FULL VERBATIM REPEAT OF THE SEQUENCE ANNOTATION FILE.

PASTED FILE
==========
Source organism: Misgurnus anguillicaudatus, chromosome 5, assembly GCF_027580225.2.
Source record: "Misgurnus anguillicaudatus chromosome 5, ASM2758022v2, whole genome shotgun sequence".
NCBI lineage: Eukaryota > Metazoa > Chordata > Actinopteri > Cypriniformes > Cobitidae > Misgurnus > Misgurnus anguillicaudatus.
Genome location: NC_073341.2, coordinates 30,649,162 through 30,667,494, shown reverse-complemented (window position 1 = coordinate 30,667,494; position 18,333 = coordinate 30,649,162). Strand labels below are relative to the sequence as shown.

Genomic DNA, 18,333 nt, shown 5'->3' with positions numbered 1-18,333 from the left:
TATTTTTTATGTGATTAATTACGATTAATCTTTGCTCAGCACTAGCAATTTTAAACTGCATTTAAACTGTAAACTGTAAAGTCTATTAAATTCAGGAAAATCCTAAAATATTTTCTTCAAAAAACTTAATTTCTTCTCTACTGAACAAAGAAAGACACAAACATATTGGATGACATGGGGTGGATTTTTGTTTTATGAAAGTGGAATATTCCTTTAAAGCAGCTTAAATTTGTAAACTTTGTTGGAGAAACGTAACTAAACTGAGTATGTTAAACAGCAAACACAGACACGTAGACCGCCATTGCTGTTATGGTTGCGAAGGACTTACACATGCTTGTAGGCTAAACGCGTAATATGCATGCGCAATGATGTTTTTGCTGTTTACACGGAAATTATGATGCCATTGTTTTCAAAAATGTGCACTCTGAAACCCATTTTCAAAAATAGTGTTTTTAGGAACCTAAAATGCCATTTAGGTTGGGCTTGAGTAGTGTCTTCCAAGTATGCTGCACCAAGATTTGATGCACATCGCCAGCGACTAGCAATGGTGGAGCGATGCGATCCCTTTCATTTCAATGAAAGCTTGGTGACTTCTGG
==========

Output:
Source organism: Misgurnus anguillicaudatus, chromosome 5, assembly GCF_027580225.2.
Source record: "Misgurnus anguillicaudatus chromosome 5, ASM2758022v2, whole genome shotgun sequence".
NCBI lineage: Eukaryota > Metazoa > Chordata > Actinopteri > Cypriniformes > Cobitidae > Misgurnus > Misgurnus anguillicaudatus.
Genome location: NC_073341.2, coordinates 30,649,162 through 30,667,494, shown reverse-complemented (window position 1 = coordinate 30,667,494; position 18,333 = coordinate 30,649,162). Strand labels below are relative to the sequence as shown.

Genomic DNA, 18,333 nt, shown 5'->3' with positions numbered 1-18,333 from the left:
TATTTTTTATGTGATTAATTACGATTAATCTTTGCTCAGCACTAGCAATTTTAAACTGCATTTAAACTGTAAACTGTAAAGTCTATTAAATTCAGGAAAATCCTAAAATATTTTCTTCAAAAAACTTAATTTCTTCTCTACTGAACAAAGAAAGACACAAACATATTGGATGACATGGGGTGGATTTTTGTTTTATGAAAGTGGAATATTCCTTTAAAGCAGCTTAAATTTGTAAACTTTGTTGGAGAAACGTAACTAAACTGAGTATGTTAAACAGCAAACACAGACACGTAGACCGCCATTGCTGTTATGGTTGCGAAGGACTTACACATGCTTGTAGGCTAAACGCGTAATATGCATGCGCAATGATGTTTTTGCTGTTTACACGGAAATTATGATGCCATTGTTTTCAAAAATGTGCACTCTGAAACCCATTTTCAAAAATAGTGTTTTTAGGAACCTAAAATGCCATTTAGGTTGGGCTTGAGTAGTGTCTTCCAAGTATGCTGCACCAAGATTTGATGCACATCGCCAGCGACTAGCAATGGTGGAGCGATGCGATCCCTTTCATTTCAATGAAAGCTTGGTGACTTCTGG